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- - On the humorous side: All diesel fuel is secondhand - It is part of the stuff that the dinosaurs pooped. But anyway diesel fuel prices are extremely inflated by both the sellers and the government's taxes. In other countries as you head south the prices drop drastically all the way to fractions of one dollar. Even in the USA if you have "connections" you can buy diesel at half the marina pump price - (first hand knowledge).
- - For comfort and living space only catamarans come close to power yachts. For efficiency (cost per mile) underway on long distance voyages real sailboats have everything else bet by miles. Draw a graph curve between the two and find the spot where you want to be and that is your answer to which type boat is for you.
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Old 12-09-2009, 07:19   #23
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Found it?!?!

I think, I believe, I hope I found her! A beautiful 48' ketch. I have a copy of a recent survey from June 2009 which she passed with flying colours. The owner invested over the two last years heavily only to sell her now and buy a power boat. And the price is well within my budget.

Okay, but here is my question. As I plan to sail mostly up and down the east coast of Canada and the U.S, she has a 6' 6" draft! So I'm afraid most parts of the ICW are a no go area for me.

What do you all think?
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Old 12-09-2009, 07:27   #24
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sailing the ICW

You can't sail the ICW, it's a ditch
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Old 12-09-2009, 07:28   #25
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Quote:
Originally Posted by lorenzo b View Post
You can't sail the ICW, it's a ditch
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Old 12-09-2009, 09:10   #26
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Quote:
Originally Posted by zumsel View Post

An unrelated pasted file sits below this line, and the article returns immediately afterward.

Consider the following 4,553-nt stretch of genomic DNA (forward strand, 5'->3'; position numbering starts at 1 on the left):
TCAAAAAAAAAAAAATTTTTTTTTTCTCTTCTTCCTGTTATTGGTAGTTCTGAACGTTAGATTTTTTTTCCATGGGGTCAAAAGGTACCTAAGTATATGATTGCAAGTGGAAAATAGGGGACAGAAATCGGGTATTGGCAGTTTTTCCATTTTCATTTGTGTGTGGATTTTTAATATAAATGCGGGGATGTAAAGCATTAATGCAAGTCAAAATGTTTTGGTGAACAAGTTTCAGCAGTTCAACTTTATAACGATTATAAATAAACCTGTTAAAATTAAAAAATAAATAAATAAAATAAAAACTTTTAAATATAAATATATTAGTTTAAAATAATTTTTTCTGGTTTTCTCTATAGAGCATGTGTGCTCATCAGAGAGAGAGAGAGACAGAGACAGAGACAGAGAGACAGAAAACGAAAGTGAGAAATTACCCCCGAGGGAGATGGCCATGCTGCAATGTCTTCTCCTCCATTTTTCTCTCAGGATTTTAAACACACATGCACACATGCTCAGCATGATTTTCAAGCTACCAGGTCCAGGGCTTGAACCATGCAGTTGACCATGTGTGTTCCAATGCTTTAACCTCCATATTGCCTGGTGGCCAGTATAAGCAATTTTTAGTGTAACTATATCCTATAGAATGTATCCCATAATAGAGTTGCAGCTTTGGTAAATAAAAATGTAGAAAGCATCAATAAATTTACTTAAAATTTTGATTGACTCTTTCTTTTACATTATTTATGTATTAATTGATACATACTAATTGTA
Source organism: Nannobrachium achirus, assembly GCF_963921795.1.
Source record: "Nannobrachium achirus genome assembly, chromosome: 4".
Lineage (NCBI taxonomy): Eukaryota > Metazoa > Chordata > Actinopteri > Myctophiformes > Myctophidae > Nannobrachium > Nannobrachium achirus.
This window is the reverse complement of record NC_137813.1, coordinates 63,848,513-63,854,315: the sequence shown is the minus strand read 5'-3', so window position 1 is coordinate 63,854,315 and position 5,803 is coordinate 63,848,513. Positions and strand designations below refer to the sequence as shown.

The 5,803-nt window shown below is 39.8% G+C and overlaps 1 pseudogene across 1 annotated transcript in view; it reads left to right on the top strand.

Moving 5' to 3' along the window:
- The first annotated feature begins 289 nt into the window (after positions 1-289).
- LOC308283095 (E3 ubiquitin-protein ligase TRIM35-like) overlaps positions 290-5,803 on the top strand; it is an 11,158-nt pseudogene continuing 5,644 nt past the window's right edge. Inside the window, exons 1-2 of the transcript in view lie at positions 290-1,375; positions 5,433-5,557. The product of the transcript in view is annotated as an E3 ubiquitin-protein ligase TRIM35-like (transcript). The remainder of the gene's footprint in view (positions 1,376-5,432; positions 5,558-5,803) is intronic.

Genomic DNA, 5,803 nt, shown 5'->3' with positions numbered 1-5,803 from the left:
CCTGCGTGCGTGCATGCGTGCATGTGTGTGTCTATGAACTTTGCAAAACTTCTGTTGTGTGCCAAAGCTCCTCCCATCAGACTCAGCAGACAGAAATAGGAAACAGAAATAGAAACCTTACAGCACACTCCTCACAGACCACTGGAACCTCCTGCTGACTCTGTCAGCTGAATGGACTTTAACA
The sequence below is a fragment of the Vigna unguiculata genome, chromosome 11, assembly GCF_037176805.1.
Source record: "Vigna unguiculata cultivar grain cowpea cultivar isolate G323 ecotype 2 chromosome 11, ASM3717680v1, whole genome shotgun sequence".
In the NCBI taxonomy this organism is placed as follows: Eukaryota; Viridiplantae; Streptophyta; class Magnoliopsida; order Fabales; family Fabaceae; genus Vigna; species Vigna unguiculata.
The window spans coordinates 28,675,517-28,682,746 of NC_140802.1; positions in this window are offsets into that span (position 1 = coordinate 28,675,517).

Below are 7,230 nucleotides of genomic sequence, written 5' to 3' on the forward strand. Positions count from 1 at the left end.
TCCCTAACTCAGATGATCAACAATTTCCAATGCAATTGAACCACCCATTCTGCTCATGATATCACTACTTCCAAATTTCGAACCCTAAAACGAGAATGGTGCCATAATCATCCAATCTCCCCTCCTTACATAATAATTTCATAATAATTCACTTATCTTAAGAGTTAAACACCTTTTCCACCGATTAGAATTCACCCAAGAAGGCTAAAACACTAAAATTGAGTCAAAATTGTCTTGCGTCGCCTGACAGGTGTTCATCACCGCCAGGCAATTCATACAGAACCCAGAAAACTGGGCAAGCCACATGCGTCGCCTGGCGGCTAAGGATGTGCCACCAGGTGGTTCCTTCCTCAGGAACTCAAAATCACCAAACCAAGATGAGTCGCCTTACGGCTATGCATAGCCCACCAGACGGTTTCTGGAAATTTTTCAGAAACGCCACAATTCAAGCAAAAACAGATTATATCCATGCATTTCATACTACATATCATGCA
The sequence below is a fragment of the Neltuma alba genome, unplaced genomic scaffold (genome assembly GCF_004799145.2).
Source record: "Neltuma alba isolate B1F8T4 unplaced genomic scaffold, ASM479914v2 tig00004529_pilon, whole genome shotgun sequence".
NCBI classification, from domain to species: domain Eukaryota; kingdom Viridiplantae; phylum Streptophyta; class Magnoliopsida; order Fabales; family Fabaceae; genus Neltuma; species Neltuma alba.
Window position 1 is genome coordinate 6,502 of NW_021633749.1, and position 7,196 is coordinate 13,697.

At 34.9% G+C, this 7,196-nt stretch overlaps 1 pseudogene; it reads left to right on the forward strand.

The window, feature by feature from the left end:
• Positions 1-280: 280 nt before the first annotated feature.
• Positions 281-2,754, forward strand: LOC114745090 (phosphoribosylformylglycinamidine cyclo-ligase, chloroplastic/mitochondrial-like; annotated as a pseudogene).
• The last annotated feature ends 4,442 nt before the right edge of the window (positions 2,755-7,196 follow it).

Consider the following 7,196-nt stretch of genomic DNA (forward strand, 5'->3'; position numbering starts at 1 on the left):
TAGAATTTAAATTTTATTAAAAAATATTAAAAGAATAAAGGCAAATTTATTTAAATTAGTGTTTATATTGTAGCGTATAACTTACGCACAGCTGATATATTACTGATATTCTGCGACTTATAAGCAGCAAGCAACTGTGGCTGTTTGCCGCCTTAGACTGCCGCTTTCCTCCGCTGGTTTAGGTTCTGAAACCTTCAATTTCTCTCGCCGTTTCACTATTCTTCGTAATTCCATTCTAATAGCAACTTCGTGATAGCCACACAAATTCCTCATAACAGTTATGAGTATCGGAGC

I think, I believe, I hope I found her! A beautiful 48' ketch. I have a copy of a recent survey from June 2009 which she passed with flying colours. The owner invested over the two last years heavily only to sell her now and buy a power boat. And the price is well within my budget.

Okay, but here is my question. As I plan to sail mostly up and down the east coast of Canada and the U.S, she has a 6' 6" draft! So I'm afraid most parts of the ICW are a no go area for me.

What do you all think?

And not just the ICW... you will have a lot of headaches in most of Florida too... That's a lot of water on the Gulf Coast...

cheers
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Old 12-09-2009, 21:42   #27
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When this recession is over and the economy gets moving again we will have triple digit barrels of oil again. Gas and diesel will double or more in price. A growing economy uses a lot of fuel moving all those goods.
Sails and equipment can be repaired while waiting for a favorable wind. Diesel fuel cannot be repaired.
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Old 17-09-2009, 15:29   #28
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For when I win the lotto:


Must be nice to be them.

Back to reality, actually going somewhere in a trawler is expensive. But they sure are comfy. I'll make book on that I'll still be on my mono after I reach geezerage.
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Old 17-09-2009, 15:41   #29
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I would be real surprised if the Sailboat used over 1 gal an hour. My 47 ft Passport with a 90 HP Mercedes used less than a gal an hour. (At trawler speeds would the trawler really use so much as you predict?) The best "trawler" you could get would be a sailing catamaran! The advantages of not living in a cave and stability without rolling. However, if you are sailing the areas you note, pointing the big trawler and watching out the window or from the Flybridge will be a much different and pleasant experience than a small sailboat cockpit. At 8-10 knots you should be able to use just one of the trawler engines. Are you sure it will be over 2 gal per hour? A Nordic Tug 42, with 450hP Cummins is rated at less than 3 gal per hour at 9 knots...
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Old 17-09-2009, 15:56   #30
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Krogen 48 trawler , LWL of 45' 5".
Owner’s report of first 5000 miles.
"Fuel consumption proved nominal. We burned 2,300 gallons of diesel fuel in 644 engine hours (about 3.5 gal per hour but includes and 400 12KW genset hours also). This includes a very uneconomical run from West Port Washington to Channel Islands Harbor. We ran the boat at about nine knots or better all the way down trying to beat the weather. We succeeded too, except for some 15 footers at the Oregon California border area. "
Interesting article: Choosing a Passagemaker